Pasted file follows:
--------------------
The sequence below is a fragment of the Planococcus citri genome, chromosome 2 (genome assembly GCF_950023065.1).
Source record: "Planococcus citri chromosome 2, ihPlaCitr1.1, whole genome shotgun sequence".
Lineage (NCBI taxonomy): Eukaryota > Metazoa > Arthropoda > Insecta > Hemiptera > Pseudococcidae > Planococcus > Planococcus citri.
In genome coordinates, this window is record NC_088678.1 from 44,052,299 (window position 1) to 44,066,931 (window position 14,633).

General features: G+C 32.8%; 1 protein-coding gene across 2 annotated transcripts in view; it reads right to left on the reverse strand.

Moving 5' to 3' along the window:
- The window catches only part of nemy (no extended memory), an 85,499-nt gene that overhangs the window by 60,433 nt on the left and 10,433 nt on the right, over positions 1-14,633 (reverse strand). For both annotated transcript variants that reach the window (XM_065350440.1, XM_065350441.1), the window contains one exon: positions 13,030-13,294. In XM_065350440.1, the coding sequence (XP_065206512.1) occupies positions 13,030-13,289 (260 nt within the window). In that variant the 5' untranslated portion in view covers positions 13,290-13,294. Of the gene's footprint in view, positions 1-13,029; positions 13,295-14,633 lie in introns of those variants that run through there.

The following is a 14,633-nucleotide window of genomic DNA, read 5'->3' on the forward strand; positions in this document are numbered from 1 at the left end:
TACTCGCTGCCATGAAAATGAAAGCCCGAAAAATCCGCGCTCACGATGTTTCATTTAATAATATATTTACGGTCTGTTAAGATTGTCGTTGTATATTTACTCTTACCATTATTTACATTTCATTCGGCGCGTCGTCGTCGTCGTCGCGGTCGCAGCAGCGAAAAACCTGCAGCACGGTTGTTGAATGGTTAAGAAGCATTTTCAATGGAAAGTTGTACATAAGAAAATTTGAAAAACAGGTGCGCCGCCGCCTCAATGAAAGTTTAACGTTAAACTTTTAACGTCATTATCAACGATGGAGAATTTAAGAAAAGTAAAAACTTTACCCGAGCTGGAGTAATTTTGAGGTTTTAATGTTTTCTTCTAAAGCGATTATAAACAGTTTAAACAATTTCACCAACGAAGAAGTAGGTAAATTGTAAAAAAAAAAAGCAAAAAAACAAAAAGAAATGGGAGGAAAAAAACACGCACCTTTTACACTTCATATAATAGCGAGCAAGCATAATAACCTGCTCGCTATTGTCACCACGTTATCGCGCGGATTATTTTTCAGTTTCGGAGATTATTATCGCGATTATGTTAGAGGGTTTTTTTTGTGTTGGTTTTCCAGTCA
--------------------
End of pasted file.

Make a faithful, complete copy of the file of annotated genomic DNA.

The sequence below is a fragment of the Planococcus citri genome, chromosome 2 (genome assembly GCF_950023065.1).
Source record: "Planococcus citri chromosome 2, ihPlaCitr1.1, whole genome shotgun sequence".
Lineage (NCBI taxonomy): Eukaryota > Metazoa > Arthropoda > Insecta > Hemiptera > Pseudococcidae > Planococcus > Planococcus citri.
In genome coordinates, this window is record NC_088678.1 from 44,052,299 (window position 1) to 44,066,931 (window position 14,633).

General features: G+C 32.8%; 1 protein-coding gene across 2 annotated transcripts in view; it reads right to left on the reverse strand.

Moving 5' to 3' along the window:
- The window catches only part of nemy (no extended memory), an 85,499-nt gene that overhangs the window by 60,433 nt on the left and 10,433 nt on the right, over positions 1-14,633 (reverse strand). For both annotated transcript variants that reach the window (XM_065350440.1, XM_065350441.1), the window contains one exon: positions 13,030-13,294. In XM_065350440.1, the coding sequence (XP_065206512.1) occupies positions 13,030-13,289 (260 nt within the window). In that variant the 5' untranslated portion in view covers positions 13,290-13,294. Of the gene's footprint in view, positions 1-13,029; positions 13,295-14,633 lie in introns of those variants that run through there.

The following is a 14,633-nucleotide window of genomic DNA, read 5'->3' on the forward strand; positions in this document are numbered from 1 at the left end:
TACTCGCTGCCATGAAAATGAAAGCCCGAAAAATCCGCGCTCACGATGTTTCATTTAATAATATATTTACGGTCTGTTAAGATTGTCGTTGTATATTTACTCTTACCATTATTTACATTTCATTCGGCGCGTCGTCGTCGTCGTCGCGGTCGCAGCAGCGAAAAACCTGCAGCACGGTTGTTGAATGGTTAAGAAGCATTTTCAATGGAAAGTTGTACATAAGAAAATTTGAAAAACAGGTGCGCCGCCGCCTCAATGAAAGTTTAACGTTAAACTTTTAACGTCATTATCAACGATGGAGAATTTAAGAAAAGTAAAAACTTTACCCGAGCTGGAGTAATTTTGAGGTTTTAATGTTTTCTTCTAAAGCGATTATAAACAGTTTAAACAATTTCACCAACGAAGAAGTAGGTAAATTGTAAAAAAAAAAAGCAAAAAAACAAAAAGAAATGGGAGGAAAAAAACACGCACCTTTTACACTTCATATAATAGCGAGCAAGCATAATAACCTGCTCGCTATTGTCACCACGTTATCGCGCGGATTATTTTTCAGTTTCGGAGATTATTATCGCGATTATGTTAGAGGGTTTTTTTTGTGTTGGTTTTCCAGTCA